Some more thoughts:
  • "Do You Like Teeth?" was written by Noga Landau and directed by Carol Banker.
  • It's easy to understand why Benedict was so susceptible to the dark thoughts from the key as well. It's all foretold through that brief moment where he shares that his parents raised him to repress all of his emotions. He has channeled all of that energy into making maps. It's a skill that has proven quite useful to Quentin, Eliot and Margo. That's what makes it so tragic to see him jump off the ship after warning Quentin not to.
  • Of course, there's still the possibility of Quentin being able to save Benedict from the Underworld. It seems unlikely because it was such a dangerous and precarious mission getting Julia's shade out of there last season. They ultimately needed help with that mission. But it also makes it interesting to see what the place will look like once Quentin returns and who will be there to assist him in finding the key.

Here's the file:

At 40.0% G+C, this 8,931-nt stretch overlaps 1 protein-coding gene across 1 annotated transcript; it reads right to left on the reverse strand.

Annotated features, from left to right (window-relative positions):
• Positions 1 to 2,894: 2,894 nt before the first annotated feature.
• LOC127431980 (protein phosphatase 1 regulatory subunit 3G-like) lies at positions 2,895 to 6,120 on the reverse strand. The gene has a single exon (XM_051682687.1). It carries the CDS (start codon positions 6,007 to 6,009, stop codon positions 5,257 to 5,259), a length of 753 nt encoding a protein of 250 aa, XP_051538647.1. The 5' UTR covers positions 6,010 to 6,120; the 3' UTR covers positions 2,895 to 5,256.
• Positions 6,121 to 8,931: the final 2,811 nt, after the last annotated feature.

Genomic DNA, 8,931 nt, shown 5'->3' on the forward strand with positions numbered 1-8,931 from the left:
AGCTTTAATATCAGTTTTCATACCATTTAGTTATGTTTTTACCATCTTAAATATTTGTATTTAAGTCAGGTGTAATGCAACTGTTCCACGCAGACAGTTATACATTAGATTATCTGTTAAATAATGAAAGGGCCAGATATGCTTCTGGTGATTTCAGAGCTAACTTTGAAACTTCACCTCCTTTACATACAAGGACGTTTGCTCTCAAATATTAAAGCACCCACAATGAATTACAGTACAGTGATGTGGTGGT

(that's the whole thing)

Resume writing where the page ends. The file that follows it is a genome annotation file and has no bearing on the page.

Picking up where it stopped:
• It's very amusing to see Margo try to use sex education to scare her new husband out of having it. She produces a book detailing just how gross and horrifying it can be. And yet, blood is a turn on to this guy. So instead, Margo has to exaggerate that vaginas actually have teeth within them. That idea then pays off wonderfully well later on in the ruse created to fool this guy after Margo and Eliot drug him.
  • It's a smart idea to have that talking fish hanging on the wall. It's an easy object for Penny to become and communicate loudly with whomever is in the house. It's a way for him to show that he needs to tell them something important. Of course, that only adds to the tragedy that no matter how loud he can get with this object it's not enough for someone to come save Alice as she seizes.
  • It's surprising that this episode doesn't revisit Kady at all. Her story ended on such an ominous cliffhanger last week. She was being committed against her will in this medical facility because they believe she was hearing voices. That wasn't true. And now, her journey of self discovery is probably happening offscreen. That makes it likely that she'll return as a surprisingly different person once she pops up again.